The Gospel

From the Archives: Christmas from a Shepherd's Perspective

Adoration of the Shepherds. Gerard van Honthorst, 1622

A little more than 2,000 years ago, “When the fullness of the time had come, God sent forth His Son, born of a woman, born under the law” (Gal. 4:4, NKJV). It was exactly the right time, as predicted by Daniel (cf. 9:25) and confirmed by Jesus (cf. Luke 19:41-44).

It was also the right place—Bethlehem, six miles south of Jerusalem. Seven hundred years earlier, Micah wrote:

But you, Bethlehem Ephrathah,
Though you are little among the thousands of Judah,
Yet out of you shall come forth to Me
The One to be Ruler in Israel,
Whose goings forth are from of old,
From everlasting. (Mic. 5:2)

The time was right, the place was right, and the circumstances were right. It was not to the high and mighty in Israel that the first coming—the incarnation—of Messiah/Christ was celebrated by “a multitude of the heavenly host” (Luke 2:13) in heaven and on earth. It was to a group of lowly “shepherds living out in the fields, keeping watch over their flock by night” (Luke 2:8).

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An Evangelistic Approach: Addressing the Sinner’s Hope

In a previous blog post, we evaluated a few common approaches Christians use when communicating the gospel. There were two main concerns that I expressed about some of these approaches. First, the gospel can unintentionally be presented as a means to a self-centered end. Secondly, these approaches assume that the listener has a Biblical framework to process gospel truth. We can’t presume, however, that people understand what we mean when we talk about God, sin, Jesus, repentance, or faith.

In today’s post, I want to discuss an evangelistic approach that is both God-exalting and culturally engaging. Before diving in, however, there’s two considerations worth noting:

Two Preliminary Considerations

A Renewed Mindset

We won’t effectively reach people until we first embrace a missionary mindset. Let’s face it. We are not the “moral majority” in society right now. We’re outsiders. Minorities. Marginalized. Like missionaries in a foreign land, we must learn a new culture so that we can engage people with the truths of Christ. We must learn to patiently listen, dialogue, and build meaningful relationships with unbelievers. Without compromising our convictions, we must become “all things to all people, that by all means [we] might save some” (1 Corinthians 9:19-23).

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Clarifying the Message of Evangelism

By Micah Colbert. Reposted from Rooted Thinking.


In our previous article, we sought to clarify the nature and goal of biblical evangelism. We noted that evangelism is proclaiming the good news of Jesus with the goal of persuading people to repent and believe in Christ. In today’s article, we want to clarify the message of evangelism so that we can faithfully proclaim the gospel.

Defining the Gospel

Definition: The gospel is the good news that sinners can be saved from sin and reconciled to God through repentant faith in Jesus Christ.

In order to understand this news, essential truths about God, man, sin, Christ, repentance, and faith need be clearly explained.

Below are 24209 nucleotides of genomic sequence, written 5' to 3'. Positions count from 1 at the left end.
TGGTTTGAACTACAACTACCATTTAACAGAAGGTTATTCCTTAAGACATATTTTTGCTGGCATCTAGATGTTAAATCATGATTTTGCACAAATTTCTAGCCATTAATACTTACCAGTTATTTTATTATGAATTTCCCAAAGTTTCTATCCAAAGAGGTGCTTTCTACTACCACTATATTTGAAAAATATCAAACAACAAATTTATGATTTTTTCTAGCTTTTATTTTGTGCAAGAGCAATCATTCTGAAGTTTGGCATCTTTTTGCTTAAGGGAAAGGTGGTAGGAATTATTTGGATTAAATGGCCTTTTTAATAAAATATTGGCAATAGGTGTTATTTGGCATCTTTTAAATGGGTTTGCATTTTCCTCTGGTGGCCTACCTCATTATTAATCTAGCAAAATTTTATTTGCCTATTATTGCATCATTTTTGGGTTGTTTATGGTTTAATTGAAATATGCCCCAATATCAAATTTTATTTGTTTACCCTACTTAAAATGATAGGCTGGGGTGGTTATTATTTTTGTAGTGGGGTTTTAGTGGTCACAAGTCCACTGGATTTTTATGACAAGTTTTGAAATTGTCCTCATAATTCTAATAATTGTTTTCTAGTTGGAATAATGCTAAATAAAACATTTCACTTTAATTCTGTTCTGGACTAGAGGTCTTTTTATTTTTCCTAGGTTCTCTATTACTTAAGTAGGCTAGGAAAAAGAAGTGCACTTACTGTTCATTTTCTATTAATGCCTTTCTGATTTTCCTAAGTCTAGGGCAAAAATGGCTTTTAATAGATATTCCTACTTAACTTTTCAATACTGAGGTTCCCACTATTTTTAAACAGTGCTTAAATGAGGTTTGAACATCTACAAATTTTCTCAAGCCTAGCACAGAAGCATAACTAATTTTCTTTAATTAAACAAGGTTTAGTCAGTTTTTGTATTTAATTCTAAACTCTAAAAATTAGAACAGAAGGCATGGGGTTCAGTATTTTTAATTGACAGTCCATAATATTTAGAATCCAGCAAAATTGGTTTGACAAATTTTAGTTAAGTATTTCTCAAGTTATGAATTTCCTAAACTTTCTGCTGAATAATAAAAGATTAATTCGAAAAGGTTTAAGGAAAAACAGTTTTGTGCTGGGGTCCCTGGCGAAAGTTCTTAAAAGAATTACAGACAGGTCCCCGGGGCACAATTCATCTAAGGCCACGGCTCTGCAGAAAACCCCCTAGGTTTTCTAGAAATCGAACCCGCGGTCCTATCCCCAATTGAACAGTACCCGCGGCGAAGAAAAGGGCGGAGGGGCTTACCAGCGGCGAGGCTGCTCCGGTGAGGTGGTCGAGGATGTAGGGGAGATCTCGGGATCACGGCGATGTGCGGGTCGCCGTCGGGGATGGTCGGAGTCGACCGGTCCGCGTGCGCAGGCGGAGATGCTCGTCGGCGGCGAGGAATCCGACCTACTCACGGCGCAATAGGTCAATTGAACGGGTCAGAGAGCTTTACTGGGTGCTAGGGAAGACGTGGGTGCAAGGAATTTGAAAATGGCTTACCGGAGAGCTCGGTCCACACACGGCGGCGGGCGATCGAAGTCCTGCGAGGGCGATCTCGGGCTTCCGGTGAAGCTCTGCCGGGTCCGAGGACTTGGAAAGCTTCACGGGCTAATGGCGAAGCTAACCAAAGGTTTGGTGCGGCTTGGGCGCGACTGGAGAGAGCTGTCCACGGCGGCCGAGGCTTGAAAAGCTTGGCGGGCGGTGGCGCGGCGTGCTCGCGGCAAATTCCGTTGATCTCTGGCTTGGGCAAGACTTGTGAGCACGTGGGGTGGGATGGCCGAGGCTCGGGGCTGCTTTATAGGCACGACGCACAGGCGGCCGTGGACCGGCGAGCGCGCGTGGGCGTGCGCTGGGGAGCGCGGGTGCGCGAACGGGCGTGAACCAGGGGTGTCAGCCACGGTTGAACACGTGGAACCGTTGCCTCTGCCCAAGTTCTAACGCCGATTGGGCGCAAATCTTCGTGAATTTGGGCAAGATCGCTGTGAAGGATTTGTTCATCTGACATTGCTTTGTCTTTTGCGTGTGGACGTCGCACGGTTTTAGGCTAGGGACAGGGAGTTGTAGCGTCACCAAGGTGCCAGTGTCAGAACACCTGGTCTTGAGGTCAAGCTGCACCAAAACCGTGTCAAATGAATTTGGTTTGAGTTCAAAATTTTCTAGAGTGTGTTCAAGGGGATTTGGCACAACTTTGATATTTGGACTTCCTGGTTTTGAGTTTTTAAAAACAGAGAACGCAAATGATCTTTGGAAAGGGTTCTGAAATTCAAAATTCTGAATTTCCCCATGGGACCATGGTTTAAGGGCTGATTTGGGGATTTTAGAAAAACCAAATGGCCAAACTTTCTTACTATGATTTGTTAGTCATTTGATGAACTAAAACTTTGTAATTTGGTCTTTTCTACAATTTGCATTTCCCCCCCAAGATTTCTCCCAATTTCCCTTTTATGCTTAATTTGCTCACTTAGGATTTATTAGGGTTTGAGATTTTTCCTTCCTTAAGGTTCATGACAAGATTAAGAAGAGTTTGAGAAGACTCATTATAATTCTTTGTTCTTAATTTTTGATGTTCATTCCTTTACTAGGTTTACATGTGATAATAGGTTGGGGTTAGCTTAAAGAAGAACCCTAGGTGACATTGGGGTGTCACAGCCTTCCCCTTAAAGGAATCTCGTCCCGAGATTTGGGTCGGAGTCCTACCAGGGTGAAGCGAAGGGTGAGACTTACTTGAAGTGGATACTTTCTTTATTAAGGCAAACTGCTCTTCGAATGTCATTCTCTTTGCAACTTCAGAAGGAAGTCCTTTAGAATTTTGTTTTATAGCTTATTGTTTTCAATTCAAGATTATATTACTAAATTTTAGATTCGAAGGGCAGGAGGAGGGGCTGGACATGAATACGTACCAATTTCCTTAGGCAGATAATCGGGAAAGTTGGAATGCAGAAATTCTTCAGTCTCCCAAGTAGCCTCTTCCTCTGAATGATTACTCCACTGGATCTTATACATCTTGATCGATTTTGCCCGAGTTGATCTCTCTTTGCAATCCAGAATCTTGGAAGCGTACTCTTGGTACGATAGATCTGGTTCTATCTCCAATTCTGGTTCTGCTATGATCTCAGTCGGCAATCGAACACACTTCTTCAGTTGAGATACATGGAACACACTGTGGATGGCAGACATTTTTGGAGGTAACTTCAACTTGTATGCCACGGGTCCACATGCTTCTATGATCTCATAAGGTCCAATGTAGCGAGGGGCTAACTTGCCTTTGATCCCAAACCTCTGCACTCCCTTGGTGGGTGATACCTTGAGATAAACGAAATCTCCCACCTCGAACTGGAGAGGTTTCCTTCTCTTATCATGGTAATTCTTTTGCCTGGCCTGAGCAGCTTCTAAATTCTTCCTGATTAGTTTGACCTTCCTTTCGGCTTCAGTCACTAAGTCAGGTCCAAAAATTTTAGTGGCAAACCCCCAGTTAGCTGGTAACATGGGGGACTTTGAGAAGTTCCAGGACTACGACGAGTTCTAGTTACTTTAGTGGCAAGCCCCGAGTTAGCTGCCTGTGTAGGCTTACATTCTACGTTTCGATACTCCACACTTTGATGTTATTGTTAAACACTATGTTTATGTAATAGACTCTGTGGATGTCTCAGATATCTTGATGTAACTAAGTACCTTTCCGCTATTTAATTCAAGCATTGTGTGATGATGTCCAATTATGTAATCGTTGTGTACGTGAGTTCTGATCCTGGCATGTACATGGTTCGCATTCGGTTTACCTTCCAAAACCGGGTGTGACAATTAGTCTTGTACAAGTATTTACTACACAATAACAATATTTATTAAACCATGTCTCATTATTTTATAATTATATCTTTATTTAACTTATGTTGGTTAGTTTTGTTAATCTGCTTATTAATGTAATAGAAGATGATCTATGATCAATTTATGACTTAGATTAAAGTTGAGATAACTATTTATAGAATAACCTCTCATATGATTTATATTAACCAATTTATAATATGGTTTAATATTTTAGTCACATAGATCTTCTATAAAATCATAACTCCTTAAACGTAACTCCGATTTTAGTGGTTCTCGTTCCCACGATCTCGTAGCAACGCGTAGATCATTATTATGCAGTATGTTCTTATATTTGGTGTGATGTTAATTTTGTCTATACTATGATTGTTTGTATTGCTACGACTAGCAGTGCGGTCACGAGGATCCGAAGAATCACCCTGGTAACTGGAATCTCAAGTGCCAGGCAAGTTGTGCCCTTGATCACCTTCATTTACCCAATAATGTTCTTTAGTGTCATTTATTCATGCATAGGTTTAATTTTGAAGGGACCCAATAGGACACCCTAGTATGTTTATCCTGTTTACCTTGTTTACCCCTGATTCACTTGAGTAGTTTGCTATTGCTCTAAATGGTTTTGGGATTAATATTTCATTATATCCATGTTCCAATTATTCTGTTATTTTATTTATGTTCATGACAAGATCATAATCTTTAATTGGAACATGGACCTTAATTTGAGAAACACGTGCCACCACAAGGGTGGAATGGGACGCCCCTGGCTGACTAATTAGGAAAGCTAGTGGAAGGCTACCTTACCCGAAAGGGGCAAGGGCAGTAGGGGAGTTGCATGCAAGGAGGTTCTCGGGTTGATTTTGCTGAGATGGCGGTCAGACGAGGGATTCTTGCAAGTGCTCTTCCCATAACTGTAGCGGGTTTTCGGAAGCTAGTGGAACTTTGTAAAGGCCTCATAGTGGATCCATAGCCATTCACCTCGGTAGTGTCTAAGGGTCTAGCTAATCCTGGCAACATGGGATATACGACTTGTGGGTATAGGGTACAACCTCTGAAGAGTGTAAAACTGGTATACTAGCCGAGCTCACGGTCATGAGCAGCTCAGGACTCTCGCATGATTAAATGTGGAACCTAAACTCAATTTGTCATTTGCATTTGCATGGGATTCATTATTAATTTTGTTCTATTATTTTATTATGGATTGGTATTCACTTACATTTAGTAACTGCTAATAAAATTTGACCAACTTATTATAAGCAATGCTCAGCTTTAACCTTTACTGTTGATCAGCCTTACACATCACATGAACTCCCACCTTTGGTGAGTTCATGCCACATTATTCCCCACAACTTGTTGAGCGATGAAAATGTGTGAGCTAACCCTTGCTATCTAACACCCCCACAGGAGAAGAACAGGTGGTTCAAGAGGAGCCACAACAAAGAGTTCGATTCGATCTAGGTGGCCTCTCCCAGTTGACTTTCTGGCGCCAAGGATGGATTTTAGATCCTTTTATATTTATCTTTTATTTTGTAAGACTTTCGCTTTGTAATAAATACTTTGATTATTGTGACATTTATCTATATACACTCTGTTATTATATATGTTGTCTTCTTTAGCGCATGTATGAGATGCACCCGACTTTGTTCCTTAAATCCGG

God the Holy Creator

Summary: God, the holy creator, made us in His image so that we would know Him and live by faith under His righteous rule.


  • “Worthy are you, our Lord and God, to receive glory and honor and power, for you created all things, and by your will they existed and were created” ~ Rev. 4:11

Explanation: The gospel is fundamentally about God. Christ came, suffered, and died in order to “bring us to God” (I Peter 3:18). God is both the giver and the gift of the gospel. For people to understand the gospel, they must first have a basic understanding of who God is.

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Albert Wolters’s Creation Regained, and the Vast Redemptive Scope of the Gospel

"...the Bible shows that in His unfolding drama of redemption, God is at work to reclaim not just our souls, but also our bodies, and not just our bodies, but also the earth from which that first human body was made, and over which God purposed us to reign." - Randy Alcorn

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The Darker Side of Christmas: Joy Comes in the Mourning

When we think of the story of Jesus’s birth in the little town of Bethlehem, we envision a beautiful and peaceful scene with shepherds and wise men gathered around a manger, worshipping the young Christ. But that’s not the whole picture! Matthew reminds us that the birth of Christ was not only associated with happiness and hope but also with feelings of profound sorrow and deep despair. In the second chapter of his Gospel, he recounts a tragic event that followed the birth of Christ, which Christian tradition refers to as the Massacre of the Innocents.” In an attempt to kill the Christ-child, King Herod ordered the slaughter of all male children in Bethlehem under two-years of age.

Why does Matthew include this tragic story in his account? How does the sorrow of bereaved mothers in Bethlehem contribute to Matthew’s Gospel presentation? I address those questions in the message below. In short, we see that the tears of Bethlehem’s mothers belong to a trail of tears that reaches all the way back in redemptive history to the fall of mankind in the Garden of Eden. What’s more, we learn that God himself is afflicted in the afflictions of his people. Best of all, we come to realize that the tears in Bethlehem mark a climax in the sorrow of God’s people that serves as a harbinger of the Messianic hope and deliverance that would come through the very Christ-child Herod sought to destroy.

If you’d like to see how this message is developed in Matthew’s Gospel and his interpretation of Jeremiah 31, watch the video or listen to the audio below.

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